Staff Photo / JT Whitehouse Yvonne Ford stands among the gardens at Western Reserve Village, where she is a trustee and a member of the Holborn Herb Growers Guild which manages the gardens.

POLAND — Volunteering is something Yvonne Ford knows very well. She is involved in many non-profit initiatives as she makes a difference in the Mahoning Valley.

Recently, Ford was recognized at a dinner in Boardman Park for her efforts by proclamations from the townships of Boardman and Poland.

“The Boardman Poland Junior Women’s League event was an evening of celebration with club members from across Ohio,” Ruty Rodriguez Patterson wrote in a press release for the event. “Yvonne Ford has received proclamations from Boardman and the Township of Poland, recognizing her for her many hours of volunteer work in the communities.”

After graduating from Wilson High School in 1976, Ford then attended the Choffin Career Center to become a dental assistant. She said she didn’t really have a college spirit.

“I got a part-time job with Dr. William Sweeney, got married (to Carl Ford) and raised two kids, Christina and Michael,” she said. “I worked for Dr. Sweeney for 40 years.”

She said that in 2020 when COVID-19 hit, Dr. Sweeney merged his office with Dr. Rajiv Teneja, also in Austintown. It was then that Ford moved from part-time to full-time and filling the role of office manager. She continues to hold this position and balance her many volunteer hours.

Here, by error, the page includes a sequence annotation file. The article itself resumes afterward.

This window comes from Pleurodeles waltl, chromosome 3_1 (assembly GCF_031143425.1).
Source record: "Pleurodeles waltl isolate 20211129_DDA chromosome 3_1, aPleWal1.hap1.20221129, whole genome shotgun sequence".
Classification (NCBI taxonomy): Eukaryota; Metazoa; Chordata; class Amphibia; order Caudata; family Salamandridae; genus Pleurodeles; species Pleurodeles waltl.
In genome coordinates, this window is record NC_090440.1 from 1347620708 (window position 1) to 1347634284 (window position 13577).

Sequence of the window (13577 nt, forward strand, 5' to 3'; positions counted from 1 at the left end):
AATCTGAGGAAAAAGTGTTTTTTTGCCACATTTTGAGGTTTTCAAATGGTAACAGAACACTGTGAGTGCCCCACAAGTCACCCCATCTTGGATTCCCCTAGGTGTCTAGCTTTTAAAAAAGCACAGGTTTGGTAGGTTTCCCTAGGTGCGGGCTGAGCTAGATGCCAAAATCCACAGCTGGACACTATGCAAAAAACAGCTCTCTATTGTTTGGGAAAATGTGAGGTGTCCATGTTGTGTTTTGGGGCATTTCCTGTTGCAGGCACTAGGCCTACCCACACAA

She said she started volunteering when her children were in school.

“They attended St. Nicholas School, and the parents were expected to volunteer in the moms and dads club, to help with school,” Ford said, noting that she helped with activities. school whenever she could.

When her children grew up and left home, Ford found other outlets for her giving spirit. In 2002 she joined the Boardman-Poland Junior Women’s League and joined the Holborn Herb Growers Guild.

“I thought the mix of the two would be a summer-winter balance,” she said.

She served the league as a dedicated member and served as president for three years. She also served as secretary, vice president, and eventually became junior manager.

In the same time frame, Ford served as president of the Herb Growers for five years, serving two consecutive terms.

“Normally presidential terms were two years,” Ford said. “I was president for a second term when COVID hit, which changed things.”

She said the club could not meet to hold elections, so her term as president was extended to three years.

The Holborn Herb Growers Guild is something Ford is passionate about because she enjoys gardening and growing plants. She also joined the Mahoning Valley Dahlia Club to learn more about the beautiful flowers.

“I grow them at home,” she says. “I like it, but I do it for fun, not for show and competition. There are those who have their flowers under umbrellas because they are valuable display plants.

Around 2010, Ford took on another volunteer role when she joined the Western Reserve Village Foundation as a trustee. She said several members of the village were also members of the Holborn Herb Growers Guild. As a member of the village, Ford was able to do what she loved, which was gardening.